Exploratory Trial Suggests Rhodiola May Benefit Prolonged or Chronic Fatigue
Fatigue is defined as feeling tired or lacking energy, emotional stability, or motivation, and/or having difficulty in concentration and memory. Prolonged fatigue is defined as fatigue lasting 1 to 6 months, while chronic fatigue lasts for > 6 months. There is no standard treatment for fatigue of unknown etiology. Treatment often involves exercise or cognitive behavioral therapy. Stress may precipitate the onset of prolonged/chronic fatigue. Adaptogens, which increase resistance to stress, may treat prolonged or chronic fatigue. The objective of this open-label, single-arm, multicenter study was to evaluate the effect, safety, and tolerability of the adaptogen Rhodiola (Rhodiola rosea, Crassulaceae) root extract on patients with prolonged or chronic fatigue.
Patients with prolonged or chronic fatigue symptoms were recruited from neurology departments of 5 hospitals in Ukraine. Study dates were December 2011 to May 2012. Included patients had (1) fatigue symptoms lasting for at least 2 months that were not the result of a diagnosed illness or exertion, not adequately relieved by rest, and interfering with major life activities; (2) a score of ≥ 5 on the Numeric Analog Scales (NASs) for “postexertional malaise lasting more than 24 hours,” “substantial impairment in short-time memory and concentration,” and “unrefreshing sleep”; (3) Multidimensional Fatigue Inventory 20 (MFI-20) score ≥ 7 for the subscales “general fatigue,” “physical fatigue,” and “mental fatigue”; and (4) the ability to respond to interview questions and complete self-assessment scales without assistance of an interpreter.
Excluded patients (1) participated in another drug trial; (2) were currently hospitalized; (3) had Beck Depression Inventory II (BDI-II) item 9 ≥ 1; (4) had substance abuse or dependence within the last 5 years; (5) had Axis I disorders according to the Diagnostic and Statistical Manual of Mental Disorders, Fourth Edition, within 1 year; (6) had non-medical psychiatric treatment within 4 weeks; (7) could not discontinue or might need any psychotropic drugs; (8) had clinically significant abnormal electrocardiography (ECG) or laboratory values; (9) had cardiovascular disease, respiratory disease, metabolic disorders, progressive disease, cerebrovascular/neurologic disease, any infection, or gastrointestinal condition that may affect absorption of orally administered drugs; (10) were pregnant or lactating, or, if female and premenopausal, would not agree to use “sufficient” contraception; or (11) had known hypersensitivity to rhodiola.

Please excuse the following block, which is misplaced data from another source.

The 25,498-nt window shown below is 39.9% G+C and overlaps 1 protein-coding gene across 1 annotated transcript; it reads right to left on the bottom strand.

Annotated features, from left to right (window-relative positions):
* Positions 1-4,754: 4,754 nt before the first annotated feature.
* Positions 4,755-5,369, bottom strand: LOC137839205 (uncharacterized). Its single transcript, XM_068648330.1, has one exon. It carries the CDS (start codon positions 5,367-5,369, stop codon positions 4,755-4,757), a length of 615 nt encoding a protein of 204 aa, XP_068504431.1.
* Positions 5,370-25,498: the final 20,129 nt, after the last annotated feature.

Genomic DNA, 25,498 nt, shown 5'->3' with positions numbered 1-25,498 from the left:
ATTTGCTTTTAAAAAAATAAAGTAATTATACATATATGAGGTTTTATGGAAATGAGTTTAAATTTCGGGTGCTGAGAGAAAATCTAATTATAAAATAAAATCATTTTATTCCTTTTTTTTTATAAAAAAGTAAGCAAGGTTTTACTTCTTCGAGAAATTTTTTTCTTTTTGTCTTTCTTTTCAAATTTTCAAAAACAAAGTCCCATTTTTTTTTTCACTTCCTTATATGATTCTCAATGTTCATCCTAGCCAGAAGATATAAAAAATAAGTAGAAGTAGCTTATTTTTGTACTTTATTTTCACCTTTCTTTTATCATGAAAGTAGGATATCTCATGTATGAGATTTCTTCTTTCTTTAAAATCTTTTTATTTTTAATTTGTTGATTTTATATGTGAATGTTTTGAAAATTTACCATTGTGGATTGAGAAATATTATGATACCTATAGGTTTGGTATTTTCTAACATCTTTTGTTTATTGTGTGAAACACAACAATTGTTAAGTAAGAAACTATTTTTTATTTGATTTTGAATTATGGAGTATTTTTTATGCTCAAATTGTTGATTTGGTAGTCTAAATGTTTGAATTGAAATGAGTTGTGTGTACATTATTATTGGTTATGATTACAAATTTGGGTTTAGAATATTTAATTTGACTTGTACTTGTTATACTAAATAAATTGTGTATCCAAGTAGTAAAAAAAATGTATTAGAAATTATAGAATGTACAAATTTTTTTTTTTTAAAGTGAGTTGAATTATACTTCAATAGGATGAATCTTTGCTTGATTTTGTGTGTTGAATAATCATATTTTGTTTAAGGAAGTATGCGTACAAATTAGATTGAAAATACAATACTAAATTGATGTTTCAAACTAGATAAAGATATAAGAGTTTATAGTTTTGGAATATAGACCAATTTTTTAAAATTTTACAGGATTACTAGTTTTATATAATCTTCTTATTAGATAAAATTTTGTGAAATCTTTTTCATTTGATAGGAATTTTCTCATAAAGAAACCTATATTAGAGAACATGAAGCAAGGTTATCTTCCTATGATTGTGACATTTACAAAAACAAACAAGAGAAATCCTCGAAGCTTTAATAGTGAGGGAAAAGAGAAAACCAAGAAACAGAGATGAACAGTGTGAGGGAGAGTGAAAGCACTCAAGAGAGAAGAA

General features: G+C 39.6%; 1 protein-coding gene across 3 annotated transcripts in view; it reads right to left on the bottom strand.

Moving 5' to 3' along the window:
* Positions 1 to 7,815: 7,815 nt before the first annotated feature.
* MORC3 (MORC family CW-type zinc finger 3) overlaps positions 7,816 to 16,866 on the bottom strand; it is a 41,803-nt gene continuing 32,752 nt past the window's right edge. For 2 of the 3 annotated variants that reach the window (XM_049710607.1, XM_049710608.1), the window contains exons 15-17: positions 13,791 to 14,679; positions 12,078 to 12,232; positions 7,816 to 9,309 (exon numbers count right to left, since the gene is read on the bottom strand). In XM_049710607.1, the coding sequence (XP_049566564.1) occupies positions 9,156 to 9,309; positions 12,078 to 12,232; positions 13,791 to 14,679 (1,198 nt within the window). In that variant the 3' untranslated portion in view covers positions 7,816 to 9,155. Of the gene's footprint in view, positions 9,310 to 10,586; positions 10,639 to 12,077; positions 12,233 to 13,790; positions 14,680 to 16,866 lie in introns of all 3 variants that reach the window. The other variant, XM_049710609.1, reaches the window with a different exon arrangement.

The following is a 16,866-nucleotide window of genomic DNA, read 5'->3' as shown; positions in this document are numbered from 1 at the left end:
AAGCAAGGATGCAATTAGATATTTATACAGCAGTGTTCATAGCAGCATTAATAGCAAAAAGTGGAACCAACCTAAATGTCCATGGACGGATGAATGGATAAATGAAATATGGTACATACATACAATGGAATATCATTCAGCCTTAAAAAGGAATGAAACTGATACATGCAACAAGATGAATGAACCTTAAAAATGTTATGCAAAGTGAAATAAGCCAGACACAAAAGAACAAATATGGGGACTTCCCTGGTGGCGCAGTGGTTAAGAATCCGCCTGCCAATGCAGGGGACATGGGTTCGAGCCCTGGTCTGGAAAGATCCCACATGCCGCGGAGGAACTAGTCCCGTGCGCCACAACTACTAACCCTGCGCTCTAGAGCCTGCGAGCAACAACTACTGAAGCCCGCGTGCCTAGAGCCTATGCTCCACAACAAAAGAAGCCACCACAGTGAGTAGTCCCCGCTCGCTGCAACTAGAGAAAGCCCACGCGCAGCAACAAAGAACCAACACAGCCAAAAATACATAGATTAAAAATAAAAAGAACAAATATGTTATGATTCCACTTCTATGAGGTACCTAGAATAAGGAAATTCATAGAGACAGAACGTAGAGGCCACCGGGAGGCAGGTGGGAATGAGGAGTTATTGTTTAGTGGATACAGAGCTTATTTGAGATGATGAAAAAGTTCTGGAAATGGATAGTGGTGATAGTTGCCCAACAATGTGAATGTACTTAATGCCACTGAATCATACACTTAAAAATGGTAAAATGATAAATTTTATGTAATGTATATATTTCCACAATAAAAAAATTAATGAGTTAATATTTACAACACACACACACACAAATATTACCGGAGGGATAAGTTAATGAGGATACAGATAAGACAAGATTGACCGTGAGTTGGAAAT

Patients received 400 mg/day dry ethanolic Rhodiola extract (WS® 1375; Rosalin®; Dr. Willmar Schwabe GmbH & Co. KG; Karlsruhe, Germany) for 8 weeks; one 200-mg tablet was taken before breakfast and 1 before lunch. The following assessments were conducted at baseline and at 1, 4, and 8 weeks: MFI-20 to measure fatigue; NASs to measure chronic fatigue symptoms; Numbers Connecting Test (NCT) to assess the speed of executive function; Sheehan Disability Scale (SDS) to assess how panic, anxiety, depression, or phobia disrupt the patient’s work, social life, and family life; and the Clinical Global Impressions (CGI) scale with the items “change from baseline,” “therapeutic efficacy,” and “tolerability” assessed in an interview. At 4 and 8 weeks, the following 3 additional assessments were conducted: the Pittsburgh Sleep Quality Index (PSQI) to assess sleep quality and disturbances; Recent Perceived Stress Questionnaire (PSQ-R) to assess subjective stress, and the BDI-II to assess depression. Safety and tolerability were assessed via physical examinations, laboratory data, and vital signs measurements between baseline and week 8, and assessment of adverse events (AEs).